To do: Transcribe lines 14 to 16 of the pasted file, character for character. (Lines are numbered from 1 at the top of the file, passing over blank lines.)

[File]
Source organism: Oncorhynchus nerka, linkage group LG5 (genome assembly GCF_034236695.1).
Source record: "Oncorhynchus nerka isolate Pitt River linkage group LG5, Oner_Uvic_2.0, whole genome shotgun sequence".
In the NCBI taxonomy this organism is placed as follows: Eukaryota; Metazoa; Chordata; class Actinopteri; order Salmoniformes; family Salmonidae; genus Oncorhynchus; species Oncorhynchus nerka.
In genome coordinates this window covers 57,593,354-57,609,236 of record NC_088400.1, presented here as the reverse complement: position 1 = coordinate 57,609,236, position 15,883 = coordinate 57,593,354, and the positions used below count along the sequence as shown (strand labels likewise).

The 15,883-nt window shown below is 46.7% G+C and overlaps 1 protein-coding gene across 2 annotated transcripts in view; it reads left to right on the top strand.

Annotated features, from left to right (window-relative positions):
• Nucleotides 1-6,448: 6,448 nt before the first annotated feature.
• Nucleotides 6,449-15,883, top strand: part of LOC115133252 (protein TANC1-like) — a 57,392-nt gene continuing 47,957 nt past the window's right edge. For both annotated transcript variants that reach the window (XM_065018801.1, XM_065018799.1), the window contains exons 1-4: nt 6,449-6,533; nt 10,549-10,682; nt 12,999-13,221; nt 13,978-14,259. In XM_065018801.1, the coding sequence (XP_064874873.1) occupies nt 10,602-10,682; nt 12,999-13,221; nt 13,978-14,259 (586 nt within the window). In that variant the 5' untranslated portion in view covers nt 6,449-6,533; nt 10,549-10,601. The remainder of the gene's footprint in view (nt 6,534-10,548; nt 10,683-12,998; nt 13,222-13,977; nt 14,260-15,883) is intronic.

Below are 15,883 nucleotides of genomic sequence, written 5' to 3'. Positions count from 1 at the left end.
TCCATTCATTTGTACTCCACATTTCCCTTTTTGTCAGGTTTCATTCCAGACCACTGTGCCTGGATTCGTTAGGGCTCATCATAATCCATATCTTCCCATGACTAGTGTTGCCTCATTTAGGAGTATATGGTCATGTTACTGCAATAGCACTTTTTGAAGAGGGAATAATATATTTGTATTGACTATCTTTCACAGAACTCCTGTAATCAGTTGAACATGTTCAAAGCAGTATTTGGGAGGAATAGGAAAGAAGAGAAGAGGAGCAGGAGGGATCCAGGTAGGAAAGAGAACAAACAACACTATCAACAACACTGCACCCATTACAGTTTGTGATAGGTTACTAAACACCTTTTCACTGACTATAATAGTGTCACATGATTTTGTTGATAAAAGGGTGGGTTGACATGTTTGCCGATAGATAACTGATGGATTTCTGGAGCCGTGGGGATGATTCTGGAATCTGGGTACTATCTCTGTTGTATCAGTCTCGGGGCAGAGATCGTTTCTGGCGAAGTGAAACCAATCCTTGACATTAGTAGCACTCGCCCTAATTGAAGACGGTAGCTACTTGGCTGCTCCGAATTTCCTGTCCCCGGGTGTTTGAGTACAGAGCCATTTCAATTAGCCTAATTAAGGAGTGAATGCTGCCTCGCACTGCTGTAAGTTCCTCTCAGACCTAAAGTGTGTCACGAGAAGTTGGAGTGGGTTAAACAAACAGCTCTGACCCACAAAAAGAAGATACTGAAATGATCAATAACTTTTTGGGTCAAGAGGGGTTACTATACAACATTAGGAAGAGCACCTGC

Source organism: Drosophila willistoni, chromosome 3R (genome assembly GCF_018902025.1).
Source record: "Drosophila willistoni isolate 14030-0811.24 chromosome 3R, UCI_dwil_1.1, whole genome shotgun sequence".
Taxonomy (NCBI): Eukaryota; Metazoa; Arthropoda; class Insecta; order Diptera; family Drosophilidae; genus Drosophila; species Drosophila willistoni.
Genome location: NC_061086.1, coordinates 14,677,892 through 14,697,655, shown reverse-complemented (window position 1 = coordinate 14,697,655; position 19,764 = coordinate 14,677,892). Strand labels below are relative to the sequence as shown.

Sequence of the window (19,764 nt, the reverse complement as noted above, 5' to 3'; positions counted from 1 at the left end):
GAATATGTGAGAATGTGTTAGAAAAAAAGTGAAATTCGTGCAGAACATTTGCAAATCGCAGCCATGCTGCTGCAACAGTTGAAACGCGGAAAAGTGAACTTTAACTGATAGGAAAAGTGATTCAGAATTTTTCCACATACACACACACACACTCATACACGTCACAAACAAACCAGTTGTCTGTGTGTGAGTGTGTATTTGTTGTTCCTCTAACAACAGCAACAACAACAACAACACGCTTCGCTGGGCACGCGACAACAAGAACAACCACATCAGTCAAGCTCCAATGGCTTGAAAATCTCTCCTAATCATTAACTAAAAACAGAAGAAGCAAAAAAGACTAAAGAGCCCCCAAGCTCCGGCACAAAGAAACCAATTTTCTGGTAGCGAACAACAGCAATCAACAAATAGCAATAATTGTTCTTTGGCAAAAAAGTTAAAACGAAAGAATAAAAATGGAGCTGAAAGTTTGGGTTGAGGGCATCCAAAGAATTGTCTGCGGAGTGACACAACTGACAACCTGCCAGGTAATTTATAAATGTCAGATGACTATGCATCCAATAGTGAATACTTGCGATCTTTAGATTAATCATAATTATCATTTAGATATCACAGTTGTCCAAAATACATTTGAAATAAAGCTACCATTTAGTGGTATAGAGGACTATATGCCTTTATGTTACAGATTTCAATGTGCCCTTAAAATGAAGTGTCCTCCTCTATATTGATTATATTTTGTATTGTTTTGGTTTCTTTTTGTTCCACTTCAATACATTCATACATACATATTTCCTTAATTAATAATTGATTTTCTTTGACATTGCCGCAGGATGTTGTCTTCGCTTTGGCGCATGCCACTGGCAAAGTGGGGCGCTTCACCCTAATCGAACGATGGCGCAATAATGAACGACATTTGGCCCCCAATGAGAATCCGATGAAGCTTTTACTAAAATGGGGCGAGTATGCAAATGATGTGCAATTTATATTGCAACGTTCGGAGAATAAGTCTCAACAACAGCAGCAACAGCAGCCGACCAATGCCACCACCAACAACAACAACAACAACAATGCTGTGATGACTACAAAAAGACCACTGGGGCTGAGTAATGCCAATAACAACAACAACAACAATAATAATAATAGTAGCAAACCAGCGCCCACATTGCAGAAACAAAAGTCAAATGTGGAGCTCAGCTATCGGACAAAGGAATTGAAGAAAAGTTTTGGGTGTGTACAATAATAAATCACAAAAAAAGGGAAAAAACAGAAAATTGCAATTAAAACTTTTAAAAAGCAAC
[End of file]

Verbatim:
Genome location: NC_061086.1, coordinates 14,677,892 through 14,697,655, shown reverse-complemented (window position 1 = coordinate 14,697,655; position 19,764 = coordinate 14,677,892). Strand labels below are relative to the sequence as shown.

Sequence of the window (19,764 nt, the reverse complement as noted above, 5' to 3'; positions counted from 1 at the left end):
GAATATGTGAGAATGTGTTAGAAAAAAAGTGAAATTCGTGCAGAACATTTGCAAATCGCAGCCATGCTGCTGCAACAGTTGAAACGCGGAAAAGTGAACTTTAACTGATAGGAAAAGTGATTCAGAATTTTTCCACATACACACACACACACTCATACACGTCACAAACAAACCAGTTGTCTGTGTGTGAGTGTGTATTTGTTGTTCCTCTAACAACAGCAACAACAACAACAACACGCTTCGCTGGGCACGCGACAACAAGAACAACCACATCAGTCAAGCTCCAATGGCTTGAAAATCTCTCCTAATCATTAACTAAAAACAGAAGAAGCAAAAAAGACTAAAGAGCCCCCAAGCTCCGGCACAAAGAAACCAATTTTCTGGTAGCGAACAACAGCAATCAACAAATAGCAATAATTGTTCTTTGGCAAAAAAGTTAAAACGAAAGAATAAAAATGGAGCTGAAAGTTTGGGTTGAGGGCATCCAAAGAATTGTCTGCGGAGTGACACAACTGACAACCTGCCAGGTAATTTATAAATGTCAGATGACTATGCATCCAATAGTGAATACTTGCGATCTTTAGATTAATCATAATTATCATTTAGATATCACAGTTGTCCAAAATACATTTGAAATAAAGCTACCATTTAGTGGTATAGAGGACTATATGCCTTTATGTTACAGATTTCAATGTGCCCTTAAAATGAAGTGTCCTCCTCTATATTGATTATATTTTGTATTGTTTTGGTTTCTTTTTGTTCCACTTCAATACATTCATACATACATATTTCCTTAATTAATAATTGATTTTCTTTGACATTGCCGCAGGATGTTGTCTTCGCTTTGGCGCATGCCACTGGCAAAGTGGGGCGCTTCACCCTAATCGAACGATGGCGCAATAATGAACGACATTTGGCCCCCAATGAGAATCCGATGAAGCTTTTACTAAAATGGGGCGAGTATGCAAATGATGTGCAATTTATATTGCAACGTTCGGAGAATAAGTCTCAACAACAGCAGCAACAGCAGCCGACCAATGCCACCACCAACAACAACAACAACAACAATGCTGTGATGACTACAAAAAGACCACTGGGGCTGAGTAATGCCAATAACAACAACAACAACAATAATAATAATAGTAGCAAACCAGCGCCCACATTGCAGAAACAAAAGTCAAATGTGGAGCTCAGCTATCGGACAAAGGAATTGAAGAAAAGTTTTGGGTGTGTACAATAATAAATCACAAAAAAAGGGAAAAAACAGAAAATTGCAATTAAAACTTTTAAAAAGCAAC